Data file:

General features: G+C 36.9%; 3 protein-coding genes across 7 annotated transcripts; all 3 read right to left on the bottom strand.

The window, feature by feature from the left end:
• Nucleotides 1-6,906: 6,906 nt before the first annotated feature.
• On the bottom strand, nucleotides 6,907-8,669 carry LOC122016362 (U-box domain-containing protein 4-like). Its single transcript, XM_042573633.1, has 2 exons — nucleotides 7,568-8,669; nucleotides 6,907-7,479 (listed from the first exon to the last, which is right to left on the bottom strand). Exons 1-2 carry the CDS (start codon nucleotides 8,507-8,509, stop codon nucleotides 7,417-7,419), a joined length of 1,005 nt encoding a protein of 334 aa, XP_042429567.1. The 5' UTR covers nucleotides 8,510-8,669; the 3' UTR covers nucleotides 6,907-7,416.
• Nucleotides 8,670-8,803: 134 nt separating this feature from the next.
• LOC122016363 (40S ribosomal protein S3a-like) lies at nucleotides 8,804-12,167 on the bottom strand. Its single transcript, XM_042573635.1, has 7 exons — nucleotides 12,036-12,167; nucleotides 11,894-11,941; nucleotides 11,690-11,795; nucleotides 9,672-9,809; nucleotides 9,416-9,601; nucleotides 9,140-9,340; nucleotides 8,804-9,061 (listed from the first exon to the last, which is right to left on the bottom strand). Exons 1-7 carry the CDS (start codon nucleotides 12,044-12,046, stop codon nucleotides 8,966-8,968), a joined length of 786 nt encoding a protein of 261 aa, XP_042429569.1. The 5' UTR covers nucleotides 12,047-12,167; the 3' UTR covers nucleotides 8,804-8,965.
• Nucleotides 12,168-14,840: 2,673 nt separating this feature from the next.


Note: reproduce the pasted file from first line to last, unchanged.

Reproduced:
General features: G+C 36.9%; 3 protein-coding genes across 7 annotated transcripts; all 3 read right to left on the bottom strand.

The window, feature by feature from the left end:
• Nucleotides 1-6,906: 6,906 nt before the first annotated feature.
• On the bottom strand, nucleotides 6,907-8,669 carry LOC122016362 (U-box domain-containing protein 4-like). Its single transcript, XM_042573633.1, has 2 exons — nucleotides 7,568-8,669; nucleotides 6,907-7,479 (listed from the first exon to the last, which is right to left on the bottom strand). Exons 1-2 carry the CDS (start codon nucleotides 8,507-8,509, stop codon nucleotides 7,417-7,419), a joined length of 1,005 nt encoding a protein of 334 aa, XP_042429567.1. The 5' UTR covers nucleotides 8,510-8,669; the 3' UTR covers nucleotides 6,907-7,416.
• Nucleotides 8,670-8,803: 134 nt separating this feature from the next.
• LOC122016363 (40S ribosomal protein S3a-like) lies at nucleotides 8,804-12,167 on the bottom strand. Its single transcript, XM_042573635.1, has 7 exons — nucleotides 12,036-12,167; nucleotides 11,894-11,941; nucleotides 11,690-11,795; nucleotides 9,672-9,809; nucleotides 9,416-9,601; nucleotides 9,140-9,340; nucleotides 8,804-9,061 (listed from the first exon to the last, which is right to left on the bottom strand). Exons 1-7 carry the CDS (start codon nucleotides 12,044-12,046, stop codon nucleotides 8,966-8,968), a joined length of 786 nt encoding a protein of 261 aa, XP_042429569.1. The 5' UTR covers nucleotides 12,047-12,167; the 3' UTR covers nucleotides 8,804-8,965.
• Nucleotides 12,168-14,840: 2,673 nt separating this feature from the next.